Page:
That humongous amount of cash, $8.85 trillion, comes to about $29,000 for every man, woman and child in the nation, or roughly $88,000 per household. Your first thought may be “I don’t have that kind of cash!” In fact, economic inequality has risen terribly in recent years, helped by various public policies, making the affluent rich and the rich super-rich and most of the middle class poorer. This means that much of this cash belongs to a relatively small fraction of the population, perhaps 20 to 30 million people. To try to turn the stock market and just about every segment of the private sector around, 10 to 20 million Americans must start spending and investing with gusto, acquiring home appliances, computers, cars, clothing, furniture, new homes, travel, and so on.
No matter how much cash we have, we must put our faith in ourselves more than the government or the business and investment sectors. We the people must do much than vote. We must use our dollars to save our own financial health. Unless we shift our thinking and spend, we will stay in economic hell for a long time. We are the economic stimulus we’ve been waiting for.
JJS: Yes, let’s believe in ourselves and change our thinking. However, “we” don’t have that nearly nine trillion dollars; as noted, the elite does. Hence, “we” couldn’t spend our way to recovery. Not unless we confiscate and redistribute all those trillions. But doing that does not get to the root of our problem. Here are three points that do.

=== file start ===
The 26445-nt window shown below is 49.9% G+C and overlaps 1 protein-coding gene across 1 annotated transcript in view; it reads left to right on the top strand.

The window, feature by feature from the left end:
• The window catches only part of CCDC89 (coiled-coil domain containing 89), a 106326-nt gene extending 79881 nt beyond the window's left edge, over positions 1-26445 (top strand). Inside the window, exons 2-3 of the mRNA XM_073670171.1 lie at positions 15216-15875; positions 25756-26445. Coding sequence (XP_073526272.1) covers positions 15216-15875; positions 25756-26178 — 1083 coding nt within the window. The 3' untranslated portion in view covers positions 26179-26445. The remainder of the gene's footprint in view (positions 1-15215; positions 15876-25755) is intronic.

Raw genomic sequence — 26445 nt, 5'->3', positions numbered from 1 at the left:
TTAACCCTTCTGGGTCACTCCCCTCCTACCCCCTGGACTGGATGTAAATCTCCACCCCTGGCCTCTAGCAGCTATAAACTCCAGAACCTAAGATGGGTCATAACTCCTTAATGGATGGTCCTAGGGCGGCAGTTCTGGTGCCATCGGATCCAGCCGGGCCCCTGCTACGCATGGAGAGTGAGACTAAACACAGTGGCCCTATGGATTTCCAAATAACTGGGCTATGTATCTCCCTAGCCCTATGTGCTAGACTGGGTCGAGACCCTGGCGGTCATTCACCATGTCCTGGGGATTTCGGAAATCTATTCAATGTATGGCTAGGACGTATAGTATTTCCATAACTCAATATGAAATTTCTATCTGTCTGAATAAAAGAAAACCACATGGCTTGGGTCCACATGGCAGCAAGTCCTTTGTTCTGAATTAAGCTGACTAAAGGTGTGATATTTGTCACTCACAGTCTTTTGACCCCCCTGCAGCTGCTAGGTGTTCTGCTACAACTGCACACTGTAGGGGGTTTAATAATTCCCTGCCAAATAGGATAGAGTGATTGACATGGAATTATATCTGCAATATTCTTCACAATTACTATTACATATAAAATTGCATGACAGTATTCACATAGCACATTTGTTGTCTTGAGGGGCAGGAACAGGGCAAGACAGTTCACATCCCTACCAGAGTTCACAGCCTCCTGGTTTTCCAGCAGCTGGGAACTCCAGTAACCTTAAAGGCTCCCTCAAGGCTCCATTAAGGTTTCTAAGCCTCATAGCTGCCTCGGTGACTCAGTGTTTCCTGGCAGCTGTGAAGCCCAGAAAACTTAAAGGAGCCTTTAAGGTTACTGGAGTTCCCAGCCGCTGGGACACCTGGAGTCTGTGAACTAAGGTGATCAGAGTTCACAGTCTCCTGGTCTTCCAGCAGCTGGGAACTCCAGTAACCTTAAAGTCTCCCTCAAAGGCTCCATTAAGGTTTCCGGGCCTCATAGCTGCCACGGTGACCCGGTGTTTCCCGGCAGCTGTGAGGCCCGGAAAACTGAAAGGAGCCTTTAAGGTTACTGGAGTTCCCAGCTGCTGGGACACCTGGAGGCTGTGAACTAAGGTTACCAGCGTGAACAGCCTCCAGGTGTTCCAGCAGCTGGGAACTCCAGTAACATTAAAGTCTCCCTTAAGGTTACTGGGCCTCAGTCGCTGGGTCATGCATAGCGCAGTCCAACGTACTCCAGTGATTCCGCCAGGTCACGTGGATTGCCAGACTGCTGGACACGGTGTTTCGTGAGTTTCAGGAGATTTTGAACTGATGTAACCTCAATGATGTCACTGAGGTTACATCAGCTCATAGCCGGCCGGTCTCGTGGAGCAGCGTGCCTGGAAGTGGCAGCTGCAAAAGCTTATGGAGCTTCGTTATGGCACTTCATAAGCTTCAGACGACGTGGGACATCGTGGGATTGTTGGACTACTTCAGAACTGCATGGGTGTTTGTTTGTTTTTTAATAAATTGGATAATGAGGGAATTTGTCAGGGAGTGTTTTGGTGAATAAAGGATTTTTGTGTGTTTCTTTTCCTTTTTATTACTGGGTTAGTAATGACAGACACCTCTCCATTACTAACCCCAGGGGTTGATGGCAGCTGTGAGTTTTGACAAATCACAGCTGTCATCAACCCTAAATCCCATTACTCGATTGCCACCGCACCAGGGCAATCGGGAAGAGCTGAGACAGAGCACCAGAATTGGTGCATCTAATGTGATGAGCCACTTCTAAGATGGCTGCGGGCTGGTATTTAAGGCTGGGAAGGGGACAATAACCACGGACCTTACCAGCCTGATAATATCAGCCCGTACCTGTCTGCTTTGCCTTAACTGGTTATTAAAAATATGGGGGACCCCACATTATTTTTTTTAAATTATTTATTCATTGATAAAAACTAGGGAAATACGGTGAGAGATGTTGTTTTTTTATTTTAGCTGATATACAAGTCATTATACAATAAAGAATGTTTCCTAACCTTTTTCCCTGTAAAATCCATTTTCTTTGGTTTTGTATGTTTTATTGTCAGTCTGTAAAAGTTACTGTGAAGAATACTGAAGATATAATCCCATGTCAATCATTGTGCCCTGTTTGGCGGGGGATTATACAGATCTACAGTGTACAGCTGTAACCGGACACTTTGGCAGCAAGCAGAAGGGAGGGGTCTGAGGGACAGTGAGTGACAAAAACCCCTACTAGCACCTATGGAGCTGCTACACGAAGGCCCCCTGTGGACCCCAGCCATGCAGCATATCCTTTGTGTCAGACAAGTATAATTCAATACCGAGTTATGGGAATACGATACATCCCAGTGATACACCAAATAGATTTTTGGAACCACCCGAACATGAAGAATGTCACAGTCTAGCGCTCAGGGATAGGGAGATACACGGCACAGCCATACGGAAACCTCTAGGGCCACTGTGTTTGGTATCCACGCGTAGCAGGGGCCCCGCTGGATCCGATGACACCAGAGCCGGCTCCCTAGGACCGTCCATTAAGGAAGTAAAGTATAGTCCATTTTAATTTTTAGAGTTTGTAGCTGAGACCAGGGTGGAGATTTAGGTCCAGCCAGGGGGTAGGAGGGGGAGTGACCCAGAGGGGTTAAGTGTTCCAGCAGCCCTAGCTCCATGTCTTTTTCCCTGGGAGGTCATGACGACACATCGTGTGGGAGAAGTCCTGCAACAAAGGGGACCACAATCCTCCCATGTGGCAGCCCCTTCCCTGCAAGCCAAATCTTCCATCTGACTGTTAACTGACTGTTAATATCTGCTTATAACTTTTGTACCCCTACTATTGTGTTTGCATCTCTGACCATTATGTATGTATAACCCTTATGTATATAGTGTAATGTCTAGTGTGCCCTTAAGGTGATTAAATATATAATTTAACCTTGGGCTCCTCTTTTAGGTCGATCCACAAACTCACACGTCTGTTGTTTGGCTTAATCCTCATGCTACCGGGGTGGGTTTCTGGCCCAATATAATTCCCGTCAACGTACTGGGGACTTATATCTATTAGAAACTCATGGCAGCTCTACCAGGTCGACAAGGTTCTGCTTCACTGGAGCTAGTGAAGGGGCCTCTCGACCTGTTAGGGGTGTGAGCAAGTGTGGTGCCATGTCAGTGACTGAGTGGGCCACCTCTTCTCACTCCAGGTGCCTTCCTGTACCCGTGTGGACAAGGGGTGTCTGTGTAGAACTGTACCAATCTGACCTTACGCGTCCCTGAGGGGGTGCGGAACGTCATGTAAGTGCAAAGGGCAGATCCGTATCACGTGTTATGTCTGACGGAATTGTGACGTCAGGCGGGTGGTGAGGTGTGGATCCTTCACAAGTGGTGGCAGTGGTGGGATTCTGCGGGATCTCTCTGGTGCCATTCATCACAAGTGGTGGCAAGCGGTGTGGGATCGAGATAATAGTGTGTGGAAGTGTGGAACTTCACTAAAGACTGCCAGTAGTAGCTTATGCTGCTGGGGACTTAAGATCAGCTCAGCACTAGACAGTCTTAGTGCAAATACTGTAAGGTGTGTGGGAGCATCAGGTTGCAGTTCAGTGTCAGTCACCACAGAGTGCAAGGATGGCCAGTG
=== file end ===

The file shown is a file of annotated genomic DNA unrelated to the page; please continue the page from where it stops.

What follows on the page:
The rich already have all they need. They don’t need to consume more. (1) It’s the people without huge savings who need some basic necessities.
Also, recessions are natural. While the depth of recessions -- and the heights of prosperity -- are not natural, slowing down for a period of time is natural. And they happen regularly. You can make them comfortably endurable with economic justice but without you’re just wasting our time and money. (2) We just need the income and savings to get us thru the slow times.
Finally (3), the planet needs a break from so much human economic action that chews and spews, that depletes resources at one end and pollutes the environment at the other.
There is a way to end poverty, ease us thru slow times, and to keep us within eco-constraints. That is, forget taxes and subsidies and instead recover and share all our spending for Earth. That flow of money for land, resources, spectrum, etc, is trillions annually. It’s enough to operate the basic, justifiable services of government and still pay ourselves a dividend, a la Alaska’s oil dividend. Having to pay “land dues”, owners and investors would no longer speculate or over-extract, giving the natural world a needed break. And receiving the extra income, people would not be poor and slow times would not be worrisome. It’s called geonomics and works wherever tried.
Jeffery J. Smith runs the Forum on Geonomics.